Infinite Summer

Formed in the summer of 2009 to read David Foster Wallace's masterwork "Infinite Jest".
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The Inficratic Oath: first, post no spoilers. Limit your I.J. discussion to only those events that take place on or before the page 981 (100%).



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 Post subject: The Annulus in IJ
PostPosted: Tue Aug 04, 2009 3:39 pm 
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The word "annulus" comes up an awful darn lot in IJ. So, pardon me if I'm slow, but the light bulb finally went on in my head when I read this from DFW's earlier essay: "E Unam Pluribus: Television and U.S. Fiction" (regarding addiction to television):

Quote:
Many addictions, from exercise to letter-writing, are pretty
benign. But something is malignantly addictive if (1) it causes real problems
for the addict, and (2) it offers itself as relief from the very problems
it causes.


So I get how the problems of substance use create the need to use more substances to escape the problems. This is how addictions take over and ruin your life. Then I saw the connection between addiction, the great Concavity and "annular fusion." The Concavity is the result of "annular fusion" in the novel, which I would expect would be some kind of way to make cheap energy / electricity. There is a statement somewhere to the effect that annular fusion creates a huge amount of toxic / radioactive waste, and the waste is or was supposed to be used as fuel for the 2nd phase of the fusion cycle, but this somehow creates even more waste. So "Annular Fusion" meets the two prongs of the definition of addiction above, and resulted in the need for the Concavity to dispose of the waste. My mind was blown when I realized DFW is saying that this annular cycle is not confined to individuals, it can operate at massive societal levels in the political system and the culture. (Various recent military and/or economic interventions come to mind.)

References to rings and annuli are showing up in the novel like ants at a picnic. Anybody else see more circular, annular images or meanings in the novel?


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 Post subject: Re: The Annulus in IJ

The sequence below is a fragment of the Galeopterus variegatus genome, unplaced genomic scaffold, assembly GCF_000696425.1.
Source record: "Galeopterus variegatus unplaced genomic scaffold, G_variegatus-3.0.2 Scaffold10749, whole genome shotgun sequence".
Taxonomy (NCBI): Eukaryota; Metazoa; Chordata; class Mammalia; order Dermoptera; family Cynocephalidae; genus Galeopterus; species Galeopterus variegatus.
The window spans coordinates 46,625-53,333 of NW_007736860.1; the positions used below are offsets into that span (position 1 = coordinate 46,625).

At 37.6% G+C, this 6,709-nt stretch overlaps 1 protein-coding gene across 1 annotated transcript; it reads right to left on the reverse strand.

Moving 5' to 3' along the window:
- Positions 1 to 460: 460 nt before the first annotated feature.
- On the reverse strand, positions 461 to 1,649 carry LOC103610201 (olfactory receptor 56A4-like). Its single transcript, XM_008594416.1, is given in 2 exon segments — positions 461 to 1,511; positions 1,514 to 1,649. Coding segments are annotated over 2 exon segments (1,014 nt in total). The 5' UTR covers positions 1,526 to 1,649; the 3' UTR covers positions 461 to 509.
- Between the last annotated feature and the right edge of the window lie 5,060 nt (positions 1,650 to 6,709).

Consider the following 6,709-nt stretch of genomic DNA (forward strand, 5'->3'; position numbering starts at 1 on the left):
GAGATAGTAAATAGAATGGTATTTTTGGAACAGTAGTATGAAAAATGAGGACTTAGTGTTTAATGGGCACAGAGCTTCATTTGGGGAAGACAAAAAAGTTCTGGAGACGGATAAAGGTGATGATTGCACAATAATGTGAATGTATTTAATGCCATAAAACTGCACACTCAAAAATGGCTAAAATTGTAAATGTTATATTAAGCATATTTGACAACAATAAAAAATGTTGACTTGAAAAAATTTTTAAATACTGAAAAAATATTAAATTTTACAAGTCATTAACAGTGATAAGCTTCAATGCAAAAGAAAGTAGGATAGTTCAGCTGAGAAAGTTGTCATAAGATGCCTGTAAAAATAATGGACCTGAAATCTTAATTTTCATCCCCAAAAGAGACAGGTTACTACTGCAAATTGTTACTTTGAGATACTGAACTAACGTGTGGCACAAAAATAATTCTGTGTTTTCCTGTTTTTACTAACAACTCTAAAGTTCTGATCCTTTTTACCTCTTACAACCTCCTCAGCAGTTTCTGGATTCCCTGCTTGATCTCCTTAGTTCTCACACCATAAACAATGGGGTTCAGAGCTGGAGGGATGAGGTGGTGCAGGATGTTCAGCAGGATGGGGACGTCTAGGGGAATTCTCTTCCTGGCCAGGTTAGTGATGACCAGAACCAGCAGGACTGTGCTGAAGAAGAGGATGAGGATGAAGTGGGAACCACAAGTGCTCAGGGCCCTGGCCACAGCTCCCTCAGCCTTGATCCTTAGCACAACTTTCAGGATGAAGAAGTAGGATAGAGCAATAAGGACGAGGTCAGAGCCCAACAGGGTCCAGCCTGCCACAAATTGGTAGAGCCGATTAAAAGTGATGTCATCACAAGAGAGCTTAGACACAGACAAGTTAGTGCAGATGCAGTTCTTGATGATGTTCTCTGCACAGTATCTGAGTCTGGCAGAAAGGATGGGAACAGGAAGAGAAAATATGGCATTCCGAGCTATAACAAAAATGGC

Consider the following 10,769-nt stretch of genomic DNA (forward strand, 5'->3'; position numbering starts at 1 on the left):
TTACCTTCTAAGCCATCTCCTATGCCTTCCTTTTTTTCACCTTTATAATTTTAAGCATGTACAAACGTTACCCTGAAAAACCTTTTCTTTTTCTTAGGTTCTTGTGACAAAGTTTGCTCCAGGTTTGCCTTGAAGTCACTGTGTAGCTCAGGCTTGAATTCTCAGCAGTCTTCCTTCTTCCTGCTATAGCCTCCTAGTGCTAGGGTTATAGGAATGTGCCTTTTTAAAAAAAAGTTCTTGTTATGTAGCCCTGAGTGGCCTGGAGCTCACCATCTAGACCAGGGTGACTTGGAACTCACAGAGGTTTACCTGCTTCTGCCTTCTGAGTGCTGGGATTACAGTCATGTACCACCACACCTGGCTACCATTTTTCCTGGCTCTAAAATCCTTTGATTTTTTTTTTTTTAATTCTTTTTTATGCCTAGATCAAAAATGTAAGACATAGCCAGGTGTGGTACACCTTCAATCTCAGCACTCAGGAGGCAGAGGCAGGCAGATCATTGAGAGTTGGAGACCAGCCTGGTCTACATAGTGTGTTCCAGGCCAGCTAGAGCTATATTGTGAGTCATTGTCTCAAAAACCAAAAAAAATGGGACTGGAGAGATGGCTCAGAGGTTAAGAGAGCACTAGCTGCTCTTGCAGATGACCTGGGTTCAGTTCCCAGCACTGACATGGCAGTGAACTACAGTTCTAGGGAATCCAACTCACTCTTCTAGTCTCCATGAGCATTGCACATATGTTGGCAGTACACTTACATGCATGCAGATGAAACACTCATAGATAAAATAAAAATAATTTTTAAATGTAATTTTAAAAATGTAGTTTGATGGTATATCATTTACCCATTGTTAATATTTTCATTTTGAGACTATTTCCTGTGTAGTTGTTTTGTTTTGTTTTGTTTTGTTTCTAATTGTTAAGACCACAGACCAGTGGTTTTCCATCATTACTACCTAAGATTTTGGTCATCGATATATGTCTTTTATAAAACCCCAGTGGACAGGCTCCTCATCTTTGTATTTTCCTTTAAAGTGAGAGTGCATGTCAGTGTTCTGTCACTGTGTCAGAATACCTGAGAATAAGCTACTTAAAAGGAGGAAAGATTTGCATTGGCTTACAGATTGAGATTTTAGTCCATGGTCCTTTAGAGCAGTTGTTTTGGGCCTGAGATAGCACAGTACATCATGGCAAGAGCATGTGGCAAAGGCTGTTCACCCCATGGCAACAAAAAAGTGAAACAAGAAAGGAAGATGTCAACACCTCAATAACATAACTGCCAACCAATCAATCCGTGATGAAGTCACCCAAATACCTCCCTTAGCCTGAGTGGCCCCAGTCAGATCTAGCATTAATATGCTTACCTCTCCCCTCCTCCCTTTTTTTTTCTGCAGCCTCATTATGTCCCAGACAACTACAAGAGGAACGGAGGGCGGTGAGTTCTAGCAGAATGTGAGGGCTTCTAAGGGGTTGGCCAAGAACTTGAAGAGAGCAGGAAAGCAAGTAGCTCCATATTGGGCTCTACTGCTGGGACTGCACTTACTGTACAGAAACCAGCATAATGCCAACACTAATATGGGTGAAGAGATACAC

PostPosted: Tue Aug 04, 2009 7:50 pm 
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The defining characteristic of fractals like the Sierpinski Gasket, is that their structure repeats itself on many different scales. Fractal models have been used to describe various natural and social systems, like the ridge of a mountain, the growth of cities, and even the stock market. It's pretty wild how Wallace manages to describe this cycle of addiction and waste at so many levels.


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 Post subject: Re: The Annulus in IJ
PostPosted: Tue Aug 04, 2009 8:01 pm 
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Wow, very perceptive comments. Thanks.


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 Post subject: Re: The Annulus in IJ
PostPosted: Wed Aug 05, 2009 9:15 am 
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Just one little twist and you have a lemniscate (infinity symbol) that also corresponds to the Moebius strip.

My pet theory is that the whole book is shaped like an infinity symbol (hence the same no. of pages in every edition.)

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The dorks are saving the nation, and this book proves it. Dorkismo: the Macho of the Dork


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 Post subject: Re: The Annulus in IJ
PostPosted: Wed Aug 05, 2009 10:56 am 
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There's another post about this that might be interesting:

viewtopic.php?f=13&t=292

I'm trying to unpack the moon/orbit imagery. The person who called into 60 +/- (who btw had a cultured stutter - do any of these characters so far have a cultured stutter?) said that the moon revolves around the earth but doesn't revolve itself, which is why we always see the same side. But that's not true.. the moon does revolve but it is in synchronous rotation with the earth. What this means, I don't know yet. But there sure are a lot of references to moon-like things that never turn away. I've been trying to tie in the moon as symbolic of human/US achievement... maybe it's relevant that we spent so much time and money and even a few human lives to get to the moon, but that achievement was mostly symbolic and didn't really get us anything other than bragging rights. Sorry, this started out being about orbits but ended up here. If anyone else can tie this into orbits and annularity I'd appreciate it.


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 Post subject: Re: The Annulus in IJ
PostPosted: Wed Aug 05, 2009 10:59 am 
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Only character I can think of so far with a stutter is E.T.A. instructor Corbett Thorp (p. 456): "Thorp's a first-rate tennis mind, but his terrible stutter makes the boys so uncomfortable they have a hard time listening."


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